Tariq Al-Homayed
Saudi journalist and writer, and former editor-in-chief of Asharq Al-Awsat newspaper

Hezbollah Will Withdraw

As Israeli officials increasingly speak of a war in Lebanon, Hezbollah is retreating behind propaganda campaigns. Its leaders have released no statements about the attacks on its officials, who have been continuously targeted over the nine months since Israel’s war in Gaza began.

Those who want to preoccupy themselves with the "clamor of propaganda" are free to do so, but the facts on the ground are clear, and they are flagrant- politically and militarily, from Iran to the United States, from Lebanon and Israel, and in Gaza.

Since the presidential debate between President Biden and former President Trump, in which Biden failed miserably, the Democratic Party has been gripped by a major conundrum. Some in our region are cautiously following the developments there.

Among those keeping a close eye on the developments in the US are Iran and Israel. For its part, Iran is watching Israel’s aggressive escalation with fear, as Tehran does not want a war right now. It cannot afford it in any case, as reflected by the statements of the IRGC about having their "hands tied."

Meanwhile, Netanyahu believes that the debate's outcome, as well as the Supreme Court's decision to grant Trump immunity as a former president, means that he could potentially eventually have a partner in the White House. At least temporarily, this prospect relieves the pressure that the Biden administration has been applying.

The US administration, like Iran, does not want a war in Lebanon now. Although the administration has repeatedly shown its support for Israel in various ways, including through the deployment of American warships to the Mediterranean, the Biden administration does not want to see a new campaign like the one that followed its decision to suspend the delivery of some arms to Israel.

Accordingly, as all of this is taking place, Hezbollah has resorted to tricks and propaganda. Meanwhile, Israel wants Hezbollah to pull its forces behind the Litani River and ensure that its citizens (about 60,000) can return to their homes before the fall, when schools reopen.

For Netanyahu, it is not a question of citizens or humanitarian concerns but about restoring deterrence after October 7th and prolonging the war so that he can prolong his life in politics. Even Biden understands this, as he made clear in a "Time" magazine interview before retracting his remarks. Netanyahu also wants to solidify his leadership domestically. He is waiting for Trump's return to the White House, as in Trump, he will find a partner who will support him both politically and militarily, as well as help him contort the threat posed by Iran’s nuclear project. This is the picture before us, and it is now clearer.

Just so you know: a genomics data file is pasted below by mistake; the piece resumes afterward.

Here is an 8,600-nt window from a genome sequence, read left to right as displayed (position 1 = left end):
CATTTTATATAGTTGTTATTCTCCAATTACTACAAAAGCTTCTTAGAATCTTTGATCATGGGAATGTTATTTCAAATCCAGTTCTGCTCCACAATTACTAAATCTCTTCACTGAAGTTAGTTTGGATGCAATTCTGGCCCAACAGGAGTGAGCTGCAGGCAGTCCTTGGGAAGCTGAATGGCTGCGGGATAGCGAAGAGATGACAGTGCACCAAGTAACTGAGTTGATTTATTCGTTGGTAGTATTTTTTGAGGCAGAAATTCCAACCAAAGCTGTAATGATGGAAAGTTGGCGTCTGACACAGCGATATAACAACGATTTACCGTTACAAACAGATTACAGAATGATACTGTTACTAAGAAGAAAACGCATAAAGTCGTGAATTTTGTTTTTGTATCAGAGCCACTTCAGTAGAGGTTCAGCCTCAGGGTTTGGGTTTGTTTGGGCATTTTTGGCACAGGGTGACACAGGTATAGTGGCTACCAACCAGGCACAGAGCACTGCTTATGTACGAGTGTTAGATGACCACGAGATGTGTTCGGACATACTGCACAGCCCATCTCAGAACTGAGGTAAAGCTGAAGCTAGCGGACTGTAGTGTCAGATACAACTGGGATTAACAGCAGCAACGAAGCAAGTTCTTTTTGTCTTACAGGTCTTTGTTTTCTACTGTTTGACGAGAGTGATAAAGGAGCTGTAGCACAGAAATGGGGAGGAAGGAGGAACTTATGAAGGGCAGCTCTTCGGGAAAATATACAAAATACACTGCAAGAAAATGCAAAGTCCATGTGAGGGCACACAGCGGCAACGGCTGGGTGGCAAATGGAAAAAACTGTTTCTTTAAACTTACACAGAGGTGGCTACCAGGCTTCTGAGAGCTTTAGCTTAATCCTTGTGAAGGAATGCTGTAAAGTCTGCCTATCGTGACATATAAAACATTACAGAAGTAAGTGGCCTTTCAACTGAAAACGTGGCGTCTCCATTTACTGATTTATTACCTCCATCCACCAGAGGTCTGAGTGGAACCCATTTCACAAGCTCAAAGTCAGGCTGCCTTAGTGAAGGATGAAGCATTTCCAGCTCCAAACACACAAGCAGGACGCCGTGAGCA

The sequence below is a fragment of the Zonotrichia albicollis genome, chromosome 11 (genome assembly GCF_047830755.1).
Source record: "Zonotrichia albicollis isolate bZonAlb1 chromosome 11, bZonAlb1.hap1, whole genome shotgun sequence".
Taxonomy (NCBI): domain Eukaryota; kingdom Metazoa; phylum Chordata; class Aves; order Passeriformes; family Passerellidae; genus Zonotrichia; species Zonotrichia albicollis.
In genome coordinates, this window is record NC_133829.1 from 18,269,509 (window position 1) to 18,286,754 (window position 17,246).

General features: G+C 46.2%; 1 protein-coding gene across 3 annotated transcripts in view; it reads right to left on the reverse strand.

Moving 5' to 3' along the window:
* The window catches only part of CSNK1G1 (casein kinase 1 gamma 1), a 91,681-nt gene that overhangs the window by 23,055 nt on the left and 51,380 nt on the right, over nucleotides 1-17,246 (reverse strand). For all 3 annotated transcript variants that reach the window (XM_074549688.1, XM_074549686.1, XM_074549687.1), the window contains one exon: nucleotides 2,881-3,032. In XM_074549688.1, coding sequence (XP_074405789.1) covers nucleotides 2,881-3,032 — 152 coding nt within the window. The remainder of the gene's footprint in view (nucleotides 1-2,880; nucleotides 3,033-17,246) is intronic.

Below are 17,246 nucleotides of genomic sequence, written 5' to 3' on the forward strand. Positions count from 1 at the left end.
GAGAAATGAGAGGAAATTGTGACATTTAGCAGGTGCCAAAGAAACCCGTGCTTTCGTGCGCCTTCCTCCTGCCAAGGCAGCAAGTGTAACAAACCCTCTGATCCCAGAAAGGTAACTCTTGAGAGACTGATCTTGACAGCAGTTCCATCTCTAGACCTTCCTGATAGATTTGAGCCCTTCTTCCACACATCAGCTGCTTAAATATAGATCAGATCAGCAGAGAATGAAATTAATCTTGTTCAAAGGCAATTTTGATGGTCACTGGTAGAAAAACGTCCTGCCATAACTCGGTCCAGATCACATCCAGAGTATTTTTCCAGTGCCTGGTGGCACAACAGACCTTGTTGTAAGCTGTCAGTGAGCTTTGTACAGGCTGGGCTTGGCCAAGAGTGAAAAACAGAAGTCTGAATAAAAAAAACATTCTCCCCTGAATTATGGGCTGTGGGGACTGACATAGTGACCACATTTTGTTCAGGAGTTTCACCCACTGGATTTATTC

The question is: does Hezbollah want to achieve "media victories," or does it want to face the facts and contend with the ramifications of a potential Israeli war on Lebanon? If it were to break out, this war would, of course, be disastrous. What has happened and is happening in Gaza is enough.

The truth is that Hezbollah will withdraw from the border. The extent of the withdrawal does not matter now. It will concede, either through negotiations or by force. Any claims to the contrary are little more than just worthless propaganda. It is true that no one wants war, be it in Washington or Tehran. However, the fact remains that no one is willing to concede to Hezbollah.

What matters, from the Arab perspective, is that no party works to help the party save face, as it has shown no concern for the Lebanese state. One example of this is the misleading statements about the nature of Hezbollah, which we all know is a terrorist organization, no matter how "some" try to obscure this fact.

The ball is now in Hezbollah's court. It will concede, either through negotiation or by force. Claims to the contrary are mere propaganda intended to ensure a media victory like those of "divine victory," "clean money," and the party’s other mendacious slogans.